Inking, work in progress
This post, the first of two, (the second is here) was kindly submitted by D. Bethel, who notes: This post is about my thoughts on inking and the inking methods I’ve used throughout the history of my webcomic and contains explanations as to why I made these changes. A step-by-step post about my current inking method shall be published here tomorrow.
More than once before have I included a glance into how I produce the comic’s visuals. The most revealing of these entries was the first, when I had just changed methods, where I went and detailed the old process for making comics, i.e., when I drew the comic (nearly) completely in Adobe Photoshop. What caused me to make that first post––to give that first insight––was that I decided to switch from complete digital artistry to a more “hands-on” approach to art.
What does that mean? Instead of scanning in loose sketches to use as guidelines for the final drawings in Photoshop, I would, instead, pencil (“pencil: verb. to draw an image on paper with a pencil with the intention of having that image used as the guideline for a final pen and ink drawing. Example: I penciled three pages for an upcoming comic book today.“) and ink (ink: verb. to draw with an ink pen over an image previously drawn through the process of penciling”) the entire comic on a single page before scanning it into Photoshop.
What’s the difference? Well, in the interest of time it means that fewer hours are spent in front of the computer. Whereas before I did everything at the computer, now all that needed to be done in Photoshop would be the coloring and lettering of the comic before posting the final image to the website. Personally, it meant more of a challenge since I promised not to cheat anymore in Photoshop, not to cut and paste and rearrange. The first comic done (fully) by hand was the introduction of the beloved villainess Vampirexia in the For the Love of Russia storyline.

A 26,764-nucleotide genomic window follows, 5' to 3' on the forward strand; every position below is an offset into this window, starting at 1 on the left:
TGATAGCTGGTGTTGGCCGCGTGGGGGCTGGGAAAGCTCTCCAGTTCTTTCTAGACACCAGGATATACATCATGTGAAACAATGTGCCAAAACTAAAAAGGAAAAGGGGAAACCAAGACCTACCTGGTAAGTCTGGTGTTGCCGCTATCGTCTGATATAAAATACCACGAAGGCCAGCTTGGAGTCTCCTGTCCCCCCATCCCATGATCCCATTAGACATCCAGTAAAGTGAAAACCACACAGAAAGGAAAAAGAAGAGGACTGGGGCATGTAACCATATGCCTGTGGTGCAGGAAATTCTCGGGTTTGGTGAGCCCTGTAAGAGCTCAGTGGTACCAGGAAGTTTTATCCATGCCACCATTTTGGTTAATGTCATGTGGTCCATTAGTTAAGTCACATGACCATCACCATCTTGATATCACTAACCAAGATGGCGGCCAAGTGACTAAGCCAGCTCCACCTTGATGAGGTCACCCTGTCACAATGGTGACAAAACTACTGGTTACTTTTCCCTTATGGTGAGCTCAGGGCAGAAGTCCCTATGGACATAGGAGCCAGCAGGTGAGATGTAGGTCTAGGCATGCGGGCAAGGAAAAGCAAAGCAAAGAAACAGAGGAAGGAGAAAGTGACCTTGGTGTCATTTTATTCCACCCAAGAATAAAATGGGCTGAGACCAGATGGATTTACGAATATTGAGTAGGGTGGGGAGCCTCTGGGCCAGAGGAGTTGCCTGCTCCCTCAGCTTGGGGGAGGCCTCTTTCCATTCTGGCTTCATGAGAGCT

Along the way, I made a brief post about the new way I did things, as seen here. Many people responded positively to the change in the artistic style, though “style” is a word I use hesitantly. I didn’t change my style, just they way I did a single step. Therein rested the problem, by simply changing a tool the comic, consequently, looked different. This was a shift at which I wasn’t necessarily aiming. It’s true, I wanted a more vivid, lively real quality of line that the sleek lines of Photoshop didn’t possess (in my eyes). In a sense, I wanted the final inks to look closer to my pencil drawings than anything else (for a look at how my pencil drawings look, go here and here, except those are spruced up a bit).
The problem is that pen & ink are not a pencil, and a pencil is what I know how to use best. No matter what I use to ink, it will look different from my pencils by virtue of the fact that it is not a pencil. I went through a serious reconsideration of my move to inking by hand. A lot of people were used to and warmed to the original Photoshopped lines, and I admit they hold a certain charm (the lines, though the people may be very charming, too). But I feared, as I always do, that my style is too cartoony for the types of stories we are trying to tell. The new inking method definitely gritted up the sleek sheen of before. Even I was used to it. Over time, even when I got better with the Sakura Micron pens that I was using to ink, I was uneased by the lines that were, now, too wobbly and unsure. It was like I was fighting with the paper. I missed, at least for the creation of my comic, the look of precision that Photoshop gave me.
Over months I vented my frustration with some good friends who are also easily frustrated by art (we all doubt ourselves), and one friend of mine told me that I need to stop wasting my time with Microns and get “quality” instruments (though, to be fair, Sakura pens are of a fantastic quality, especially when used by competent hands). He gave me step-by-step instructions, including but not limited to: 1) getting my ass out of my chair, 2) go to a bank and pull a $20 bill, 3) buy pen holder, nibs, and ink, 4) go home, 5) open package, 6) use pens, etc.
When I switched to my first new way of inking I dropped it on the comic right away, in the middle of a storyline, without any hesitation because I wanted a change. After I got used to inking, but still getting (for my needs) unsatisfactory results, I started practicing with the new pens my friend recommended, just using them to doodle. I gave myself time to mess up: I smeared the ink, missed lines, pressed too hard or not hard enough. I decided that when I started getting a satisfactory result with the new pen and if it yielded a result better than what I was doing already, not just different I would switch, but only if it was early in a story or before one had started.
We are about to release the fourth comic in the new storyline, Operation: 3-Ring Bound, and I switched after the second page. With any luck, you didn’t notice (though a discussion about inking followed in the third page’s comments), and if you did notice I hope the change was subtle enough to make you unconsciously smile and say, “Yeah, that’s how it’s supposed to look.” If that’s the case, I have news for you: it’s only going to get better.